Distributive Justice and Social Policy: A Case Study
Review TypeNone: Degree-based Submission
Review StatusNot Applicable (See Review Type)
Repository Posting Date2019-08-12T19:01:46Z
Author DetailsSusan Swider, PhD, PHNA-BC
Level of EvidenceCase Study/Series
Research ApproachQualitative Research
CINAHL HeadingsPublic Policy; Health Resource Allocation; Home Health Care; Health Policy; Health Services for the Aged; Politics
This research focused on explicating the conceptions of just distribution of resources underlying one example of health policy. The policy used as a case study was federal funding of home health care under Medicare, during the period 1965-1984. The data consisted of the public records of debate on federal policy for home health care during this period. Based on an analysis of the concept of distributive justice, eight different criteria used to define the concept were operationalized: Ascription, Equality, "Justice as Fairness," Choice, Financial Need, Merit, Need, and Utilitarianism. Content analysis was performed on the data using these criteria, as well as several other policy-relevant variables. These variables included problem statement addressed in the debate, strategies suggested to address the problem, outcomes of the debate, type of debate, actors involved, and time period. Results indicated that the most frequently mentioned criteria for distributive justice were Ascription, Need, and Merit. Ascription was used often because the policy under discussion here was focused on one specific group, the elderly. Much of the debate categorized as Need-based focused on allocating resources to meet a variety of the needs of the elderly. Opposing arguments, often categorized as Merit-based, stressed that individuals have a responsibility to meet their own needs at whatever level they can afford. Discussions of the criterion of Need decreased towards the end of the period studied and were replaced by concerns with cost containment via cost shifting for services to the elderly themselves. No clear patterns were discerned between problems addressed, strategies suggested, and criteria of distributive justice, largely because the distributive justice arguments made were often expressed in global terms. Thus the same criterion of justice could be used to support opposing problem and strategy statements. These global arguments were common because of the difficulty of making specific justice statements in light of the reality of politics, where such statements increase the likelihood of alienating segments of the population. Inquiry into the role of morals in health and social policy serves to encourage dialogue on the value bases of social policy, resulting in more informed and thoughtful policy debate.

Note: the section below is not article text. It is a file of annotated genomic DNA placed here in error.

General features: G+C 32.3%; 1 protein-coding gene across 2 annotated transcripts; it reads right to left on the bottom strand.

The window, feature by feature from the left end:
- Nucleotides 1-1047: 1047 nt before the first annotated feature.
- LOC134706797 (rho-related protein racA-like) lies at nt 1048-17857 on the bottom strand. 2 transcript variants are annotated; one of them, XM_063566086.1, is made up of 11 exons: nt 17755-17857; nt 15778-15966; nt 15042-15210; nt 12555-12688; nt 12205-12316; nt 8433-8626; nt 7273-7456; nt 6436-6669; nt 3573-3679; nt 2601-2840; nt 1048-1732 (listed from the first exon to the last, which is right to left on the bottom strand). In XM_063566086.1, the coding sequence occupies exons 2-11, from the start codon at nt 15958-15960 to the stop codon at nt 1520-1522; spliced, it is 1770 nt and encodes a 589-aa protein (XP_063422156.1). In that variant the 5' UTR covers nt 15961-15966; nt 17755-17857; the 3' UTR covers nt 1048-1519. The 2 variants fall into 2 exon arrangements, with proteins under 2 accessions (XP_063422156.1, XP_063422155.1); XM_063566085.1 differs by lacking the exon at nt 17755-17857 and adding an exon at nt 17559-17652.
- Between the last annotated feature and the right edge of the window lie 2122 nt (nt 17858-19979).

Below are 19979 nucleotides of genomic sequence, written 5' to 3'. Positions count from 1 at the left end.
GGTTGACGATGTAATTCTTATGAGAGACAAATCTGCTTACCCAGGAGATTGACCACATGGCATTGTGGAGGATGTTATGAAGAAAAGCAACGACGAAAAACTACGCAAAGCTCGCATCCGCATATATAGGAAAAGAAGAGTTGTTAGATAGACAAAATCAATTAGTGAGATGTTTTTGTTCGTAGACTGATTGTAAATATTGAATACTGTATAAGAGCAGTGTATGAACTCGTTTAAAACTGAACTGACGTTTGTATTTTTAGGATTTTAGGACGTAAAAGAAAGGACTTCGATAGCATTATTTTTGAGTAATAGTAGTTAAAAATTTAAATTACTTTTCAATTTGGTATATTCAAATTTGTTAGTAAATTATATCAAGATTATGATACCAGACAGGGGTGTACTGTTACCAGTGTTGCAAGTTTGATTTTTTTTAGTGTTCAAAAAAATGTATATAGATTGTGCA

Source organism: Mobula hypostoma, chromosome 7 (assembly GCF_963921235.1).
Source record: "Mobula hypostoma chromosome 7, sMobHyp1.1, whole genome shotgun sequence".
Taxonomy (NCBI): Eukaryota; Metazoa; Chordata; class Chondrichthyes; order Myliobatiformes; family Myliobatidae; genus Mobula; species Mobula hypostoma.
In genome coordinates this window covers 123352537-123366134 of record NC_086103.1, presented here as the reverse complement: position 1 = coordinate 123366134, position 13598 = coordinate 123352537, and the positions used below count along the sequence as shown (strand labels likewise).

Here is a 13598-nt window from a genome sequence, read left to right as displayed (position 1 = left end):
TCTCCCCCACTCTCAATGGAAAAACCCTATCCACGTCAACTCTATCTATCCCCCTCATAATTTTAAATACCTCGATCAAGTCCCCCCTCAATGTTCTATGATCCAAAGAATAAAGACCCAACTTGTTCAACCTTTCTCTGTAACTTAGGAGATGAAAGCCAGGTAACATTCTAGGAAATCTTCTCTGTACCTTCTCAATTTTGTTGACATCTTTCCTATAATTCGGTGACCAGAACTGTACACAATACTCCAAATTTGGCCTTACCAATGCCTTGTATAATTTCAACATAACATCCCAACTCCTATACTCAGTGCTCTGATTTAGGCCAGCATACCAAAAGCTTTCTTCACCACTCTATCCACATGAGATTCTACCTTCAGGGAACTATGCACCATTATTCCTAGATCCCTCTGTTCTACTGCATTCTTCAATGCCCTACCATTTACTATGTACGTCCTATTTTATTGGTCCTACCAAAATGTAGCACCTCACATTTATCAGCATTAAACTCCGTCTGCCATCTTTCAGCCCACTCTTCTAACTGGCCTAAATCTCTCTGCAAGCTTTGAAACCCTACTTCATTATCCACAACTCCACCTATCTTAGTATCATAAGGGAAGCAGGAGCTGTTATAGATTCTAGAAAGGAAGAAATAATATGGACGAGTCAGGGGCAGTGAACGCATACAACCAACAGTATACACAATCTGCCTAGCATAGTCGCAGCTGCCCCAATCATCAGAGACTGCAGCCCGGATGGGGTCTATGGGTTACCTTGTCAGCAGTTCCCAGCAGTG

DescriptionThis dissertation has also been disseminated through the ProQuest Dissertations and Theses database. Dissertation/thesis number: 8825106; ProQuest document ID: 303696521. The author still retains copyright.
Degree GrantorUniversity of Illinois at Chicago Health Sciences Center
NotesThis item has not gone through this repository's peer-review process, but has been accepted by the indicated university or college in partial fulfillment of the requirements for the specified degree.
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